Larger stores are also subletting areas to compatible brand partners for the same reason. Fashion accessory brand SkinnyDip London is taking advantage of this, appearing as a pop-up in Topshop stores, as well as at intu Watford and Lakeside.

It helps to give shoppers something new to explore and drive footfall. So it’s ironic that some of the online brands that contributed to lowering footfall are also now queuing up as prospective new tenants of physical stores, albeit temporary ones.

They want to connect with customers offline by expressing their brand in a physical space – as seen with Birchbox, the online beauty subscription service that is popping-up on London’s Carnaby Street until January. So there’s still value in ‘bricks and mortar’ stores…

Watch this space

The future for pop-ups? Well they are certainly not going away and new potential will surely come from finding opportunities in more unusual spaces, like when pop-up facilitator Appear Here partnered with Transport for London (TfL) at Old Street Station.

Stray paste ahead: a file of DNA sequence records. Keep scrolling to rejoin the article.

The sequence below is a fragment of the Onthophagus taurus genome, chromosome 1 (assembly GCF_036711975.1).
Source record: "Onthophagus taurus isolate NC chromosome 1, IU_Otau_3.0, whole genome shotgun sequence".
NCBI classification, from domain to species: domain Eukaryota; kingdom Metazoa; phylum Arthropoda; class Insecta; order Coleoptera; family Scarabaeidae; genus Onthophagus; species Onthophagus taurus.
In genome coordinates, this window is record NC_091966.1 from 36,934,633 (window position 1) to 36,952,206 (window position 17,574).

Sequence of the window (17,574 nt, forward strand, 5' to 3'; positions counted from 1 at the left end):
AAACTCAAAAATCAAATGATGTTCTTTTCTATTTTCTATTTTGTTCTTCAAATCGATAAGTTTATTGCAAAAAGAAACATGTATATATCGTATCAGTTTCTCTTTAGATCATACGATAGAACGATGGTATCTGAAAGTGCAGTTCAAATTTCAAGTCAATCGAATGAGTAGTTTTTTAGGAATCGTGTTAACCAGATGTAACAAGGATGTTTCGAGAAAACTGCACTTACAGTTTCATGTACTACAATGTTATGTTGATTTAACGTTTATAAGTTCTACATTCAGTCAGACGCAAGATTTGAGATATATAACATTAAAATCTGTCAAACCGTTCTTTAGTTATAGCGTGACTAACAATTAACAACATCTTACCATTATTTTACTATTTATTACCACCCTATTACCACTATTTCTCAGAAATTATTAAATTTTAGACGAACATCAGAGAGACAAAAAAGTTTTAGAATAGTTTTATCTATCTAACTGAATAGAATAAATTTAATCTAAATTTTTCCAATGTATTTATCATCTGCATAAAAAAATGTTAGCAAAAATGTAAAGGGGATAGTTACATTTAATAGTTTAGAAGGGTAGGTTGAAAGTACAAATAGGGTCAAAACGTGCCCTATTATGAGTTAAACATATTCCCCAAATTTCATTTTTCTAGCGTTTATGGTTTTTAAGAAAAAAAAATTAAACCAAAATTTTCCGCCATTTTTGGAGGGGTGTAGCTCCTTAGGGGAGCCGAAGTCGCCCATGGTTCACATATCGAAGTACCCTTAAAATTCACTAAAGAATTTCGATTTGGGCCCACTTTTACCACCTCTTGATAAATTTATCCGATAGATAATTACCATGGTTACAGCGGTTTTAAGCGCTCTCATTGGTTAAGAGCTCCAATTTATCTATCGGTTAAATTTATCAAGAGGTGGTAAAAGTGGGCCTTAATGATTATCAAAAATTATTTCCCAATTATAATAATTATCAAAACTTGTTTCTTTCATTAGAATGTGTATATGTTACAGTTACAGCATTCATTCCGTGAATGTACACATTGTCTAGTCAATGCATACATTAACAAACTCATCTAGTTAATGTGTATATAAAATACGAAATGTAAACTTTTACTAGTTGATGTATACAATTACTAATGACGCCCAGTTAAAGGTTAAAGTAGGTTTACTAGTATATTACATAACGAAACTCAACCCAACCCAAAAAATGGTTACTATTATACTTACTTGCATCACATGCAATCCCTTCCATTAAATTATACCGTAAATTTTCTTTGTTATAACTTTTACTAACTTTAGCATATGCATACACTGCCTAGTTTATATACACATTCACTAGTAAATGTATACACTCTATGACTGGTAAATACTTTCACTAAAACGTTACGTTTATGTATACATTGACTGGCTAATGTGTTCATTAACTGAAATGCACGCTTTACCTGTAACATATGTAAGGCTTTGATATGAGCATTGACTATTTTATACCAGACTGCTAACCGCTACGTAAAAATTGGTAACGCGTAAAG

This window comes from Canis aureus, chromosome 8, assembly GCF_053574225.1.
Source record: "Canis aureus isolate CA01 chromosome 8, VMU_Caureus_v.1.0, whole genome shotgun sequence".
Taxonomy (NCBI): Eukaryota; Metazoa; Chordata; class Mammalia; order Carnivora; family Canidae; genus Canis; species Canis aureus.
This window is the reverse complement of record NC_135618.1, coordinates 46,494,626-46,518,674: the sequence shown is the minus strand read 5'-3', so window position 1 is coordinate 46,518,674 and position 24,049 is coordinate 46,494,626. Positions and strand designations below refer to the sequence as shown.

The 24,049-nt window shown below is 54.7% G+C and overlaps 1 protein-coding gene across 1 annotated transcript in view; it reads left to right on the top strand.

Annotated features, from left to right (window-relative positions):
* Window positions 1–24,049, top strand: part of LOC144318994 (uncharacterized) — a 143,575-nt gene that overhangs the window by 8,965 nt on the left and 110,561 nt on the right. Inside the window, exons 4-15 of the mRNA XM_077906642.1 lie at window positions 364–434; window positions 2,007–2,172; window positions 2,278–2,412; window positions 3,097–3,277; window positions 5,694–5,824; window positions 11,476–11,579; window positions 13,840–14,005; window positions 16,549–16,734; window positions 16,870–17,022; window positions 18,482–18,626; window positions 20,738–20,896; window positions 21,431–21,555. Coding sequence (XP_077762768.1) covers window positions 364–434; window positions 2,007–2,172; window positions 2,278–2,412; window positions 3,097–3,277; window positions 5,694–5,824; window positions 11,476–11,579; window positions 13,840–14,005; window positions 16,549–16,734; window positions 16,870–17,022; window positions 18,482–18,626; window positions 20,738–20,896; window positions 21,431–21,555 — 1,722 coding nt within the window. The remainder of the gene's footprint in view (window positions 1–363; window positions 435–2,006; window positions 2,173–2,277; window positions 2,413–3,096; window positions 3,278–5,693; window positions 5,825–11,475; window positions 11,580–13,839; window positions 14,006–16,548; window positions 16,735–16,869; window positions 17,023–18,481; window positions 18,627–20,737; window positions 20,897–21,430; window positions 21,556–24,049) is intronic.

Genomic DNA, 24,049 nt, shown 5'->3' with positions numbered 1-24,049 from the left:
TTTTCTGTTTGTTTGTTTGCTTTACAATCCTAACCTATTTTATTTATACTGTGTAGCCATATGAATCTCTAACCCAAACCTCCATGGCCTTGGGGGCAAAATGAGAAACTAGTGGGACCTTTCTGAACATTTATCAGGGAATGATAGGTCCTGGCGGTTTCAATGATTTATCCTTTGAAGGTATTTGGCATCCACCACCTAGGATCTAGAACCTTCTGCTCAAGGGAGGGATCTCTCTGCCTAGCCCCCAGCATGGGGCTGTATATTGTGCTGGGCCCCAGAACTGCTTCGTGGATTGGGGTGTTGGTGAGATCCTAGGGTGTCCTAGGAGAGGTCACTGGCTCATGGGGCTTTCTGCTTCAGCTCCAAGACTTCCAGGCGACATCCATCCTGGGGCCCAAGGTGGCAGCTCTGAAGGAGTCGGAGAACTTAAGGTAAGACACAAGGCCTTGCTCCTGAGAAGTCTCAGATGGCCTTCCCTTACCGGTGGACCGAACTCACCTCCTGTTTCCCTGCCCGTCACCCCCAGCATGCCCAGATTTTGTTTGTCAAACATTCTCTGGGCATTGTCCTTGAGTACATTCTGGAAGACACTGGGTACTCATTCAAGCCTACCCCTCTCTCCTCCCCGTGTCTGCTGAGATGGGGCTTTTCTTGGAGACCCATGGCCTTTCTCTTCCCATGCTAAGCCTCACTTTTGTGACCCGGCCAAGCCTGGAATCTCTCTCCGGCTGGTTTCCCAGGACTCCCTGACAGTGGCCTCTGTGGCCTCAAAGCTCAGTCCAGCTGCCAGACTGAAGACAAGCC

The project reimagined TfL’s approach to retail and also prompted use of forgotten spaces… with one kiosk in an old cleaner’s cupboard! Expect more hidden and unexpected locations to be untapped.

So pop-ups are likely to get more weird and wonderful. But that’s ok… it makes for a great experience!

If you would like to find out how we help retailers create great experiences with Pop-Ups, please get in touch hello@madebyprosper.com or visit http://www.madebyprosper.com/pop-ups

Industry Spotlight: 5 benefits to embracing the pop-up shop trend…

In a literal sense, pop-up shops are popping up everywhere, and whilst it has been independent businesses and smaller retailers that have pioneered the concept, larger retailers are beginning to embrace this latest trend.